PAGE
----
TRANSFORMING AMMO BOXES IN TO ICONS opens November 3 at the Museum of Russian Icons
The Museum of Russian Icons presents Artists for Ukraine: Transforming Ammo Boxes into Icons, from November 3, 2022 to February 13, 2023, an installation dramatically featuring three Ukrainian icons painted on the boards of ammo boxes by Oleksandr Klymenko and Sofia Atlantova, a husband-wife artistic team from Kyiv, Ukraine.
The project “Buy an icon, save a life” was developed in response to the Russian invasion of Ukraine in 2014, when Klymenko encountered empty wooden ammunition boxes from combat zones and noted their resemblance to icon panels (doski). By repurposing the panels, the project strives, in the artist’s words, to “transform death (symbolized by ammo boxes) into life (traditionally symbolized by icons in Ukrainian culture). The goal, this victory of life over death, does not only occur on a figurative and symbolic level but also in reality through these icons on the boxes of ammunition.”
Ammunition box icon exhibits have been held across Europe and North America to raise awareness of the ongoing war in Ukraine. Additionally, the sales provided substantial funds to support the Pirogov First Volunteer Mobile Hospital, the largest non-governmental enterprise to provide medical assistance to the Donbass region. The Russian invasion of Ukraine in February 2022 reinforced the will of Atlantava and Klymenko to continue painting icons on boards recovered from the front. To date, the project has raised over $300,000.
One of the purposes of the installation will be to help raise funds for the Pirogov First Volunteer Mobile Hospital.
Sofia Atlantova (born in 1981 in Kyiv) is an artist and writer who studied at the Shevchenko State Art School in Kyiv and the National Academy of Art and Architecture. Atlantava works in the field of monumental and easel art, book illustration and installation art. She participates in many exhibitions in Ukraine and abroad.
Oleksandr Klymenko (born in 1976 in Kyiv) is an artist and art critic, writer (under the pseudonym of Olaf Clemensen) and member of the Ukrainian Union of Artists. He graduated from the National Academy of Art and Architecture in 1998 and completed a postgraduate course at the Rylsky Institute of Art History, Folklore and Ethnography in 2002. Klymenko worked as a teacher at Kyiv State Institute of Decorative and Applied Arts Boychuk and Design and High Humanitarian and Theological Courts in Kyiv. Klymenko works in the field of monumental and easel arts. He participated in exhibitions in Ukraine and abroad, and organized many literary and artistic actions and performances.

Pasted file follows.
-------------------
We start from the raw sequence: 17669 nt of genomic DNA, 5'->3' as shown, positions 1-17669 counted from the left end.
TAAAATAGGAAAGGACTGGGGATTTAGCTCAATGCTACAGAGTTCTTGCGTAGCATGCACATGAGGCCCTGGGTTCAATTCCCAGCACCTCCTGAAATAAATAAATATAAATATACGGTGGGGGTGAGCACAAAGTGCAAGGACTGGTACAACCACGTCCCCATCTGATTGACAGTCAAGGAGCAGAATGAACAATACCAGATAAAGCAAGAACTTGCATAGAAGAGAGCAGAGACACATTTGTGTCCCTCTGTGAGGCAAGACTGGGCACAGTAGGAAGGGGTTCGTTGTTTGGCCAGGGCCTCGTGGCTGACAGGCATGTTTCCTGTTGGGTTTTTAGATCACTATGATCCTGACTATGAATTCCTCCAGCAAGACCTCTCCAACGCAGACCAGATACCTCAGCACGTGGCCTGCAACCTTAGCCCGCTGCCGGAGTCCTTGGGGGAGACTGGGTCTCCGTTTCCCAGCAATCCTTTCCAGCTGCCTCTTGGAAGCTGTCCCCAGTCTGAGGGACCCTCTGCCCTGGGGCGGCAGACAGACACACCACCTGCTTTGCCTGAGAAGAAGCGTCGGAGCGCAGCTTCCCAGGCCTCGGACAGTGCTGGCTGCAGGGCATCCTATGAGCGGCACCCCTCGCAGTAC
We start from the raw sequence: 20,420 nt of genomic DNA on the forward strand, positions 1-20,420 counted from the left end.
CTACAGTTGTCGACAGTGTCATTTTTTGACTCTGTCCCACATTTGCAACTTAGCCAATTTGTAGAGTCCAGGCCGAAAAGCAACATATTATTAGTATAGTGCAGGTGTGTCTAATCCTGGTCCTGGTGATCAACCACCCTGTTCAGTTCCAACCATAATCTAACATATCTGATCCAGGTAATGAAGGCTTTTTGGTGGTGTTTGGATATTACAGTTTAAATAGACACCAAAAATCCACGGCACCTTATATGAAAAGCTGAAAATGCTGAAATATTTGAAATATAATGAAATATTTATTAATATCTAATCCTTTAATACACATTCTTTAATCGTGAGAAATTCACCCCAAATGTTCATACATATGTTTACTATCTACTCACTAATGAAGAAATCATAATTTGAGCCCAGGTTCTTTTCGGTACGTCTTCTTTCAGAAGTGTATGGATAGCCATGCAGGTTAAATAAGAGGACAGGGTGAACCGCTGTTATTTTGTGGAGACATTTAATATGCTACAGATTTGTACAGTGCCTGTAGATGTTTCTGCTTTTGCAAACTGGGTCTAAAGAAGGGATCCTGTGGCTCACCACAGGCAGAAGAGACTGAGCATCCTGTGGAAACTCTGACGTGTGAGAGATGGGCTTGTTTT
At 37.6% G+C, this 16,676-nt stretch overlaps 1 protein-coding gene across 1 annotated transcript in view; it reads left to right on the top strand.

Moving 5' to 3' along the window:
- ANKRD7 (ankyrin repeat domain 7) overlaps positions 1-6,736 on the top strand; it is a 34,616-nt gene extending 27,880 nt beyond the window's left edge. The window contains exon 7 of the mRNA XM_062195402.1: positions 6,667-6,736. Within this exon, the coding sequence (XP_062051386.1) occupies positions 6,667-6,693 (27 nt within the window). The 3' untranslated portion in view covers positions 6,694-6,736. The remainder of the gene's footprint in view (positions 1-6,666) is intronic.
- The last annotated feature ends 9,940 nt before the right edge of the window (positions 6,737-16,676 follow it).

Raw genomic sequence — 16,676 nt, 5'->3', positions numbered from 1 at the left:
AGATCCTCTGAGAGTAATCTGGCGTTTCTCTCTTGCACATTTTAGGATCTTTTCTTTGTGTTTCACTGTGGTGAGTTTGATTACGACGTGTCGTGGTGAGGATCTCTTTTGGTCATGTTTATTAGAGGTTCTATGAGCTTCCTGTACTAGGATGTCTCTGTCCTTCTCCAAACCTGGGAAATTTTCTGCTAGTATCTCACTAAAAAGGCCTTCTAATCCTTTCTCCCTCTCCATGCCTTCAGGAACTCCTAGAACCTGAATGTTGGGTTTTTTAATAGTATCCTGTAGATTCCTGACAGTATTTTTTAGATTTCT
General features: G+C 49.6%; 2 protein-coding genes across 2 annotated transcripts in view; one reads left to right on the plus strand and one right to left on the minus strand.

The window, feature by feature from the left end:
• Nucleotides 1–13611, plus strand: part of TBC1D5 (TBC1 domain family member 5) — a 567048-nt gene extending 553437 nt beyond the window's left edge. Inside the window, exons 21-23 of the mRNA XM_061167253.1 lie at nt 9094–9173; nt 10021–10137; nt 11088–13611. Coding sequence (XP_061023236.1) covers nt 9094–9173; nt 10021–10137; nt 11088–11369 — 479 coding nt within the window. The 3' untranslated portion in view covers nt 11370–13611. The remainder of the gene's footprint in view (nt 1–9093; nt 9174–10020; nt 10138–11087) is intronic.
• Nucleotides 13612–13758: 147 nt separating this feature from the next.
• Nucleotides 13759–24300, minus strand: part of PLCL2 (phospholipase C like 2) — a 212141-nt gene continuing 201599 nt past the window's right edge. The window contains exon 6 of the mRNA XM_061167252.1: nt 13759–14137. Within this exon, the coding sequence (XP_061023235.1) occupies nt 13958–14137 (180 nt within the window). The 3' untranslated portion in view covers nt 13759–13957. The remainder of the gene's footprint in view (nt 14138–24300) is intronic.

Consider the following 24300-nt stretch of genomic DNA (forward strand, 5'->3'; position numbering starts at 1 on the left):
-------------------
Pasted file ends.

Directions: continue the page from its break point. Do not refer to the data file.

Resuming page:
Franklin Sciacca, Emeritus Professor of Russian Language and Literature at Hamilton College in New York, has lectured extensively on Russian Orthodox iconography and East Slavic folklore. He has written articles for Slavic Review, Nabokov Almanac, Proceedings of the Oxford Symposium on Food and Cookery, and Journal of the Slavic, East European and Eurasian Folklore Association. Her current research interests include the history of Pochayiv Monastery and the ritual function of textiles in Ukrainian traditions.
Sciacca, whose grandmother emigrated to the United States from Bazaliya, Ukraine, earned her doctorate and master’s degrees at Columbia University. In 2018 he curated Rushnyky: Sacred Ukrainian Textiles at the Museum of Russian Icons, an exhibition celebrating and exploring Ukrainian culture through one of its oldest and most beloved traditions.
The Museum of Russian Icons preserves and exhibits one of the world’s largest collections of Orthodox Christian icons, bronze crosses and Slavic folk art. Spanning over six centuries, the collection showcases the development of the icon from its Egyptian and Byzantine roots and explores the spread of Orthodoxy across cultures.
The museum serves as a leading center for research and scholarship through the Center for Icon Studies and other institutional collaborations. It is the only museum in the United States dedicated to Russian icons and the most extensive collection of icons outside of Russia.
Visit the website, www.museumofrussianicons.orgwhich houses the online collection (including research papers on individual icons), a virtual tour of the museum, the Journal of Icon Studies and the British Museum’s Catalog of Byzantine and Greek Icons.